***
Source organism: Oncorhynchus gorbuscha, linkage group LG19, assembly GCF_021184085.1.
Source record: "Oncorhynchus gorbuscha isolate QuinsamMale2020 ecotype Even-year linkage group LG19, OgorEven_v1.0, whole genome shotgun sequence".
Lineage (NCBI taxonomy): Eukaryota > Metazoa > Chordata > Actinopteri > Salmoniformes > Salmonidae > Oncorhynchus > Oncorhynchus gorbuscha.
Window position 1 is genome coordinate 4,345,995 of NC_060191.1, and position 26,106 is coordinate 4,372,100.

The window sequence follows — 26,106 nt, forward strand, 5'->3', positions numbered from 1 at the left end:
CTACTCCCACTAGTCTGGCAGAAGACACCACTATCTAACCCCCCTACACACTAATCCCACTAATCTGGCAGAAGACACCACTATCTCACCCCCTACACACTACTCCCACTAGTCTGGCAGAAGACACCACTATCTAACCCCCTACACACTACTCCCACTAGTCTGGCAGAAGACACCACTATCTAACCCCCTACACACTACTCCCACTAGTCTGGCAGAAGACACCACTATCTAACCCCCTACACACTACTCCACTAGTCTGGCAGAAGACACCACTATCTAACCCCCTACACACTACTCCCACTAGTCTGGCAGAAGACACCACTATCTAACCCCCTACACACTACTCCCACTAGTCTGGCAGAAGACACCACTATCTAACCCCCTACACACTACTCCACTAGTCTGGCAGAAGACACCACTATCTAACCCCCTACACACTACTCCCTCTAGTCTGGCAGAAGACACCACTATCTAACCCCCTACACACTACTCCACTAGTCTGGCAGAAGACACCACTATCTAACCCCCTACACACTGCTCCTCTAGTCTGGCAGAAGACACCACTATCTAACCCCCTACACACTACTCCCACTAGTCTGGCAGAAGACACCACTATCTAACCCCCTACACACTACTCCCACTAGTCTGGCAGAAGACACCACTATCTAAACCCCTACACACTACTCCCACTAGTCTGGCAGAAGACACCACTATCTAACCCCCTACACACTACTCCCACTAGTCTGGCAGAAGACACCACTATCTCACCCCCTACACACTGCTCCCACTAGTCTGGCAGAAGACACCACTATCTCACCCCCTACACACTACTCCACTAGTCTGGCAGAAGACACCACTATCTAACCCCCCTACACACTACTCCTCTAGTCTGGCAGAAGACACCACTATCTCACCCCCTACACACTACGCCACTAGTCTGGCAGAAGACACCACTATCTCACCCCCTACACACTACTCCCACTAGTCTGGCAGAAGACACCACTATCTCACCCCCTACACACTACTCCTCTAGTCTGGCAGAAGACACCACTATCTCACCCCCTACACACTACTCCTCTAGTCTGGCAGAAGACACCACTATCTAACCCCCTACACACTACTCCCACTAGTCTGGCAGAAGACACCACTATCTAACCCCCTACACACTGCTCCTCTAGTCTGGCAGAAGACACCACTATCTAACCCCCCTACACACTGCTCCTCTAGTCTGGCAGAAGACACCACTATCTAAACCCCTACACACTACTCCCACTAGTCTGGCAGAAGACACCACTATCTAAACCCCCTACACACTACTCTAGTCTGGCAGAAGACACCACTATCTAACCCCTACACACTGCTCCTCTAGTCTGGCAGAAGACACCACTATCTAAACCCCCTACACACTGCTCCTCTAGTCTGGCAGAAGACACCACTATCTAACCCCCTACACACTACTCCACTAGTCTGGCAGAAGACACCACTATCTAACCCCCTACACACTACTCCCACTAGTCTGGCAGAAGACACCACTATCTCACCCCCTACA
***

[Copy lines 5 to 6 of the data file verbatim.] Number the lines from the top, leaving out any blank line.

The window sequence follows — 26,106 nt, forward strand, 5'->3', positions numbered from 1 at the left end:
CTACTCCCACTAGTCTGGCAGAAGACACCACTATCTAACCCCCCTACACACTAATCCCACTAATCTGGCAGAAGACACCACTATCTCACCCCCTACACACTACTCCCACTAGTCTGGCAGAAGACACCACTATCTAACCCCCTACACACTACTCCCACTAGTCTGGCAGAAGACACCACTATCTAACCCCCTACACACTACTCCCACTAGTCTGGCAGAAGACACCACTATCTAACCCCCTACACACTACTCCACTAGTCTGGCAGAAGACACCACTATCTAACCCCCTACACACTACTCCCACTAGTCTGGCAGAAGACACCACTATCTAACCCCCTACACACTACTCCCACTAGTCTGGCAGAAGACACCACTATCTAACCCCCTACACACTACTCCACTAGTCTGGCAGAAGACACCACTATCTAACCCCCTACACACTACTCCCTCTAGTCTGGCAGAAGACACCACTATCTAACCCCCTACACACTACTCCACTAGTCTGGCAGAAGACACCACTATCTAACCCCCTACACACTGCTCCTCTAGTCTGGCAGAAGACACCACTATCTAACCCCCTACACACTACTCCCACTAGTCTGGCAGAAGACACCACTATCTAACCCCCTACACACTACTCCCACTAGTCTGGCAGAAGACACCACTATCTAAACCCCTACACACTACTCCCACTAGTCTGGCAGAAGACACCACTATCTAACCCCCTACACACTACTCCCACTAGTCTGGCAGAAGACACCACTATCTCACCCCCTACACACTGCTCCCACTAGTCTGGCAGAAGACACCACTATCTCACCCCCTACACACTACTCCACTAGTCTGGCAGAAGACACCACTATCTAACCCCCCTACACACTACTCCTCTAGTCTGGCAGAAGACACCACTATCTCACCCCCTACACACTACGCCACTAGTCTGGCAGAAGACACCACTATCTCACCCCCTACACACTACTCCCACTAGTCTGGCAGAAGACACCACTATCTCACCCCCTACACACTACTCCTCTAGTCTGGCAGAAGACACCACTATCTCACCCCCTACACACTACTCCTCTAGTCTGGCAGAAGACACCACTATCTAACCCCCTACACACTACTCCCACTAGTCTGGCAGAAGACACCACTATCTAACCCCCTACACACTGCTCCTCTAGTCTGGCAGAAGACACCACTATCTAACCCCCCTACACACTGCTCCTCTAGTCTGGCAGAAGACACCACTATCTAAACCCCTACACACTACTCCCACTAGTCTGGCAGAAGACACCACTATCTAAACCCCCTACACACTACTCTAGTCTGGCAGAAGACACCACTATCTAACCCCTACACACTGCTCCTCTAGTCTGGCAGAAGACACCACTATCTAAACCCCCTACACACTGCTCCTCTAGTCTGGCAGAAGACACCACTATCTAACCCCCTACACACTACTCCACTAGTCTGGCAGAAGACACCACTATCTAACCCCCTACACACTACTCCCACTAGTCTGGCAGAAGACACCACTATCTCACCCCCTACA